Once you have had a scone (and not just any scone, but one that is flaky and moist) you begin to wonder: where have you been my entire life? Well, I already have a base recipe that I have been playing with for some time, which gives you just that: a flaky and moist scone. So when we started talking about what direction to take this post, we decided… Why not? More red velvet!
So we started with the original recipe I used from Alton Brown, found here, and did two variations that I had already tried before to as a starting point – Blueberry Lemon and Cranberry Orange. These are probably more “staple” flavors for scones. From there we looked in our pantry and found some dried bing cherries and almond extract. As you will learn, Tia is an almond fiend and was super excited to try out Cherry Almond Scones.
It wouldn’t be a red velvet experiment without some cocoa powder and red food coloring, now would it? We first tried making the scones with buttermilk instead of the cream that the original recipe calls for, after all we still had just enough buttermilk in the fridge from our last red velvet endeavor – the results of which were less than satisfying. The scones turned out more the texture of muffin tops and we decided the next go around would have to go back to cream.
The second time around we added white chocolate chunks to the mix (in place of fruit in the original recipe) and drizzled the tops with melted dark chocolate. Since Valentine’s day is around the corner, we used cookie cutters instead of a regular biscuit cutters in the shape of hearts. We thought that another great adaption to the recipe would be trying dark or milk chocolate chucks/chips might be nice inside the mix in – maybe with a cream cheese glaze for drizzling. Can I say DECADENT?
The results of our Red Velvet Experiment were mixed.
The scones were a beautiful red color, the white chocolate chunks added color variation and interest. There was just one hurdle: making the brain accept these chocolatey scones as just that – scones. I guess the fact is that scones tend to be lightly sweet or even savory, so this chocolatey decadence left the brain boggled as to what it was. The easiest way to explain this is that we brought a variety of flavors into work after making them and the response was thus “those scones were awesome, and so were those red cookies!”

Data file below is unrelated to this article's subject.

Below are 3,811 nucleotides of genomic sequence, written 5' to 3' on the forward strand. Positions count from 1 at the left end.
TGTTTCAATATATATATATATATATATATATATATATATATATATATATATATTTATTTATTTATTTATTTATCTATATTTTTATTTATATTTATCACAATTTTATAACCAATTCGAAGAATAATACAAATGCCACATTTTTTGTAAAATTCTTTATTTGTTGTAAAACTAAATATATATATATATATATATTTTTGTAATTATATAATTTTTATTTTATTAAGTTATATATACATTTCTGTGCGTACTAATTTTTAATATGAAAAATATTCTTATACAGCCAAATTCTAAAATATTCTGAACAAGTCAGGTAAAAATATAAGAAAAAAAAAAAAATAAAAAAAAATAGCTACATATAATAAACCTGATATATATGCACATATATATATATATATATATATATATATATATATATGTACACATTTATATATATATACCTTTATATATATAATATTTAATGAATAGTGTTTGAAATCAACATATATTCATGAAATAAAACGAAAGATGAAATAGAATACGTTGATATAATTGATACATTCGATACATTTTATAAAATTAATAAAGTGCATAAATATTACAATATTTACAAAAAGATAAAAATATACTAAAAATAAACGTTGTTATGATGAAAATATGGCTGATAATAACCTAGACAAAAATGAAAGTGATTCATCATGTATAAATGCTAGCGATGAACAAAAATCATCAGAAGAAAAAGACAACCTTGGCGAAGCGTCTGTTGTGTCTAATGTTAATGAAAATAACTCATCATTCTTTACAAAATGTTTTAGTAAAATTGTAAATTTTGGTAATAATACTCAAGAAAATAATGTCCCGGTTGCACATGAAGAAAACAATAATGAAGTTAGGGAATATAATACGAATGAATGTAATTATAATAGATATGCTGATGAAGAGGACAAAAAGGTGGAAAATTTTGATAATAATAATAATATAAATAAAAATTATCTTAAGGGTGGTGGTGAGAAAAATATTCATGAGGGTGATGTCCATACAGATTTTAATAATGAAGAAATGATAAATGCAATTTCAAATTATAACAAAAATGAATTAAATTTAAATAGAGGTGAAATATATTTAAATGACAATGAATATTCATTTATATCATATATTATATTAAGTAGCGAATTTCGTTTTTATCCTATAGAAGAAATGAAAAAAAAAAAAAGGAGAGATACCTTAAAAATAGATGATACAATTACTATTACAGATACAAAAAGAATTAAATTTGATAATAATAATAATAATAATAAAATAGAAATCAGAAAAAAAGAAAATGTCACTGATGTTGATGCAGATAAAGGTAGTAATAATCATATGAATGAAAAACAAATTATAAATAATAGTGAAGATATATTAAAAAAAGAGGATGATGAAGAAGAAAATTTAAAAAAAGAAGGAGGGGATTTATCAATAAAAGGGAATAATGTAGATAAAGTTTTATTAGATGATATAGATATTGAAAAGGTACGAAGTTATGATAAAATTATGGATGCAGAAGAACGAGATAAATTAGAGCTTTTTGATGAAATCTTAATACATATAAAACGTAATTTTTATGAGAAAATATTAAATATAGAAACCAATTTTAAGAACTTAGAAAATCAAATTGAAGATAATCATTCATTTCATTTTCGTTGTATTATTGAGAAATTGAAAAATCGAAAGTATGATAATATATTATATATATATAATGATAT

All in all they were delicious so we recommend trying them and maybe even doing some of your own experimentation with the idea. Let us know if you come out with something worth trying!
- 2 cups flour
- 2 tablespoons cocoa powder
- 4 teaspoons baking powder
- ¾ teaspoon salt
- ⅓ cup sugar
- 4 tablespoons butter
- 2 tablespoons shortening
- ¾ cup cream
- 1 egg
- ½ ounce red food coloring
- ½ teaspoon vanilla extract
- 1 cup white chocolate chunks or chips
- Heat oven to 375°F.
- In a large mixing bowl, combine flour, cocoa powder, baking powder, salt and sugar. Mix well.
- Cut in butter and shortening. In a separate bowl, combine cream with beaten egg, food coloring and extract.
- Add cream mixture to dry ingredients using a fork, until dough starts to form.
- Add chocolate chunks or chips to mixture and fold into dough using spatula or hand (do not over handle dough).
- Turn dough out onto a floured surface. We used flour on parchment to avoid red counter tops!
- Roll dough out and cut into biscuit size rounds using biscuit or cookie cutter and place on cookie sheet.
- Bake for 15 minutes or until brown on bottom.